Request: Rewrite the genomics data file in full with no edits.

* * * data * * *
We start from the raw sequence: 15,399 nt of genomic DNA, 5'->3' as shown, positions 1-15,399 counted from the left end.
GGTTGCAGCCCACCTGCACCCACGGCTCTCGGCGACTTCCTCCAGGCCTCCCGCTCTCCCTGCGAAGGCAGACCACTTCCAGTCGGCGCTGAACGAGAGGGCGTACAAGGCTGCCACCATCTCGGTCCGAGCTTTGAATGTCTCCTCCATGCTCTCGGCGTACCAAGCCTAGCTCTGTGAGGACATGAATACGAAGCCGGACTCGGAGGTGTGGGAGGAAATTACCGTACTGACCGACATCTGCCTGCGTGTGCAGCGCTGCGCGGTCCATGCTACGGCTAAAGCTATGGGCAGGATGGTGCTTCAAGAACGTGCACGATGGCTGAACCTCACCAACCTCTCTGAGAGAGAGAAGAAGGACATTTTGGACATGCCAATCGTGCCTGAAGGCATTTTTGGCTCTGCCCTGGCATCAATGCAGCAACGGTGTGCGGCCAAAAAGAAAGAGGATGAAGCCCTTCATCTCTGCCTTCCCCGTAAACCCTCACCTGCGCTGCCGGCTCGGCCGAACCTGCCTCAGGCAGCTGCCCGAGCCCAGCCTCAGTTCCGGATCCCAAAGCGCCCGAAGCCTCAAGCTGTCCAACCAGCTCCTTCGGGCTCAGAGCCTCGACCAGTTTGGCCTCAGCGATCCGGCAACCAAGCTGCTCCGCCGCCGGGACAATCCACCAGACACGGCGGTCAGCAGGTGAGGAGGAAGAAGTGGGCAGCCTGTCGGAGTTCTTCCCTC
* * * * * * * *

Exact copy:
We start from the raw sequence: 15,399 nt of genomic DNA, 5'->3' as shown, positions 1-15,399 counted from the left end.
GGTTGCAGCCCACCTGCACCCACGGCTCTCGGCGACTTCCTCCAGGCCTCCCGCTCTCCCTGCGAAGGCAGACCACTTCCAGTCGGCGCTGAACGAGAGGGCGTACAAGGCTGCCACCATCTCGGTCCGAGCTTTGAATGTCTCCTCCATGCTCTCGGCGTACCAAGCCTAGCTCTGTGAGGACATGAATACGAAGCCGGACTCGGAGGTGTGGGAGGAAATTACCGTACTGACCGACATCTGCCTGCGTGTGCAGCGCTGCGCGGTCCATGCTACGGCTAAAGCTATGGGCAGGATGGTGCTTCAAGAACGTGCACGATGGCTGAACCTCACCAACCTCTCTGAGAGAGAGAAGAAGGACATTTTGGACATGCCAATCGTGCCTGAAGGCATTTTTGGCTCTGCCCTGGCATCAATGCAGCAACGGTGTGCGGCCAAAAAGAAAGAGGATGAAGCCCTTCATCTCTGCCTTCCCCGTAAACCCTCACCTGCGCTGCCGGCTCGGCCGAACCTGCCTCAGGCAGCTGCCCGAGCCCAGCCTCAGTTCCGGATCCCAAAGCGCCCGAAGCCTCAAGCTGTCCAACCAGCTCCTTCGGGCTCAGAGCCTCGACCAGTTTGGCCTCAGCGATCCGGCAACCAAGCTGCTCCGCCGCCGGGACAATCCACCAGACACGGCGGTCAGCAGGTGAGGAGGAAGAAGTGGGCAGCCTGTCGGAGTTCTTCCCTC